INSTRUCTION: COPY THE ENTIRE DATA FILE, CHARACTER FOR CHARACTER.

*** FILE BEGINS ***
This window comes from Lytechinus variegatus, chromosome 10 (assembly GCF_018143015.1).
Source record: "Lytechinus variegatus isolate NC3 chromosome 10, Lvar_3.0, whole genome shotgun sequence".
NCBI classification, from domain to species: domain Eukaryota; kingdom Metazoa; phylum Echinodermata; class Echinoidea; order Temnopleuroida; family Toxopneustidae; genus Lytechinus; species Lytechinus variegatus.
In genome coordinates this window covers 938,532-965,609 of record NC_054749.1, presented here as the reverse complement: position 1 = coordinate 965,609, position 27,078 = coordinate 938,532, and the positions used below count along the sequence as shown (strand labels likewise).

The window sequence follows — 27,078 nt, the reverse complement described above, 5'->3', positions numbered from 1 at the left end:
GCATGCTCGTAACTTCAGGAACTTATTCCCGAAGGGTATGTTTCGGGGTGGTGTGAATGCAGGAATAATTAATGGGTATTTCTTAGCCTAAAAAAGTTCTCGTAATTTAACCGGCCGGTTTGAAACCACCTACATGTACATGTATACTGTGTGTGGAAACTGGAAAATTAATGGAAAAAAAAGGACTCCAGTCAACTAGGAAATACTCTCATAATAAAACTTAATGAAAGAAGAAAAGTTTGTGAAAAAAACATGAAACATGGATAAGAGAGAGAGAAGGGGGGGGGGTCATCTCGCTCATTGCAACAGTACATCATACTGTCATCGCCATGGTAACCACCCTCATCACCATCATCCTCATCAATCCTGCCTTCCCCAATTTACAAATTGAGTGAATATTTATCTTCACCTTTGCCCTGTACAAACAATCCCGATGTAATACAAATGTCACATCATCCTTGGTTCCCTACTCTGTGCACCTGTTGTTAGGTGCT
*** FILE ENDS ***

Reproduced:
This window comes from Lytechinus variegatus, chromosome 10 (assembly GCF_018143015.1).
Source record: "Lytechinus variegatus isolate NC3 chromosome 10, Lvar_3.0, whole genome shotgun sequence".
NCBI classification, from domain to species: domain Eukaryota; kingdom Metazoa; phylum Echinodermata; class Echinoidea; order Temnopleuroida; family Toxopneustidae; genus Lytechinus; species Lytechinus variegatus.
In genome coordinates this window covers 938,532-965,609 of record NC_054749.1, presented here as the reverse complement: position 1 = coordinate 965,609, position 27,078 = coordinate 938,532, and the positions used below count along the sequence as shown (strand labels likewise).

The window sequence follows — 27,078 nt, the reverse complement described above, 5'->3', positions numbered from 1 at the left end:
GCATGCTCGTAACTTCAGGAACTTATTCCCGAAGGGTATGTTTCGGGGTGGTGTGAATGCAGGAATAATTAATGGGTATTTCTTAGCCTAAAAAAGTTCTCGTAATTTAACCGGCCGGTTTGAAACCACCTACATGTACATGTATACTGTGTGTGGAAACTGGAAAATTAATGGAAAAAAAAGGACTCCAGTCAACTAGGAAATACTCTCATAATAAAACTTAATGAAAGAAGAAAAGTTTGTGAAAAAAACATGAAACATGGATAAGAGAGAGAGAAGGGGGGGGGGTCATCTCGCTCATTGCAACAGTACATCATACTGTCATCGCCATGGTAACCACCCTCATCACCATCATCCTCATCAATCCTGCCTTCCCCAATTTACAAATTGAGTGAATATTTATCTTCACCTTTGCCCTGTACAAACAATCCCGATGTAATACAAATGTCACATCATCCTTGGTTCCCTACTCTGTGCACCTGTTGTTAGGTGCT